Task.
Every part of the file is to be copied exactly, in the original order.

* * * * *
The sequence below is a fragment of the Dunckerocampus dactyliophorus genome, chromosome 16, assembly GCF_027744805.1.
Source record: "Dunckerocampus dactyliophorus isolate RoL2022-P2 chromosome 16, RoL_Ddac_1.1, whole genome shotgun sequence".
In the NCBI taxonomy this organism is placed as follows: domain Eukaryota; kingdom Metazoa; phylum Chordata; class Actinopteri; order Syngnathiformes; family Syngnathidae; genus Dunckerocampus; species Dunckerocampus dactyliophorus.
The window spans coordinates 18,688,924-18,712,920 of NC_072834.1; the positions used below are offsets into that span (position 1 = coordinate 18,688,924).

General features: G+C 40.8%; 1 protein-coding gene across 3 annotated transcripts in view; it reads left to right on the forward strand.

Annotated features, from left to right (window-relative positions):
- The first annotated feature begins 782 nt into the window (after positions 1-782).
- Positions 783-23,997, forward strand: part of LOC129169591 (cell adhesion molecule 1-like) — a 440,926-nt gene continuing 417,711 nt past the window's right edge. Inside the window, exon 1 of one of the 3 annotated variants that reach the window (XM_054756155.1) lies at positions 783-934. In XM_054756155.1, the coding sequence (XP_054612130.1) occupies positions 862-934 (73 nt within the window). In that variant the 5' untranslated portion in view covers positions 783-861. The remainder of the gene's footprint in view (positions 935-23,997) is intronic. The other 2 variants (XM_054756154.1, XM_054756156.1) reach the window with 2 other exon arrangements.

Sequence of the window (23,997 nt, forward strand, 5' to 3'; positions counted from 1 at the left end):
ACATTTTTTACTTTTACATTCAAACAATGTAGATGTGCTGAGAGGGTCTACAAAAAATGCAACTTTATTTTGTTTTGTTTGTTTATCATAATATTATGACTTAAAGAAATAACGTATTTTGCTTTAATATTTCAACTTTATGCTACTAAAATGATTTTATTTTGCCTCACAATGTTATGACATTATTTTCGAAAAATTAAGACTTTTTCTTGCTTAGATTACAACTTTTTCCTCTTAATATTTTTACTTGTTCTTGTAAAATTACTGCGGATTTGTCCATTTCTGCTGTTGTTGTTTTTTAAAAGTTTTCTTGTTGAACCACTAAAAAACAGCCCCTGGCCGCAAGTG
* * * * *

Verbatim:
The sequence below is a fragment of the Dunckerocampus dactyliophorus genome, chromosome 16, assembly GCF_027744805.1.
Source record: "Dunckerocampus dactyliophorus isolate RoL2022-P2 chromosome 16, RoL_Ddac_1.1, whole genome shotgun sequence".
In the NCBI taxonomy this organism is placed as follows: domain Eukaryota; kingdom Metazoa; phylum Chordata; class Actinopteri; order Syngnathiformes; family Syngnathidae; genus Dunckerocampus; species Dunckerocampus dactyliophorus.
The window spans coordinates 18,688,924-18,712,920 of NC_072834.1; the positions used below are offsets into that span (position 1 = coordinate 18,688,924).

General features: G+C 40.8%; 1 protein-coding gene across 3 annotated transcripts in view; it reads left to right on the forward strand.

Annotated features, from left to right (window-relative positions):
- The first annotated feature begins 782 nt into the window (after positions 1-782).
- Positions 783-23,997, forward strand: part of LOC129169591 (cell adhesion molecule 1-like) — a 440,926-nt gene continuing 417,711 nt past the window's right edge. Inside the window, exon 1 of one of the 3 annotated variants that reach the window (XM_054756155.1) lies at positions 783-934. In XM_054756155.1, the coding sequence (XP_054612130.1) occupies positions 862-934 (73 nt within the window). In that variant the 5' untranslated portion in view covers positions 783-861. The remainder of the gene's footprint in view (positions 935-23,997) is intronic. The other 2 variants (XM_054756154.1, XM_054756156.1) reach the window with 2 other exon arrangements.

Sequence of the window (23,997 nt, forward strand, 5' to 3'; positions counted from 1 at the left end):
ACATTTTTTACTTTTACATTCAAACAATGTAGATGTGCTGAGAGGGTCTACAAAAAATGCAACTTTATTTTGTTTTGTTTGTTTATCATAATATTATGACTTAAAGAAATAACGTATTTTGCTTTAATATTTCAACTTTATGCTACTAAAATGATTTTATTTTGCCTCACAATGTTATGACATTATTTTCGAAAAATTAAGACTTTTTCTTGCTTAGATTACAACTTTTTCCTCTTAATATTTTTACTTGTTCTTGTAAAATTACTGCGGATTTGTCCATTTCTGCTGTTGTTGTTTTTTAAAAGTTTTCTTGTTGAACCACTAAAAAACAGCCCCTGGCCGCAAGTG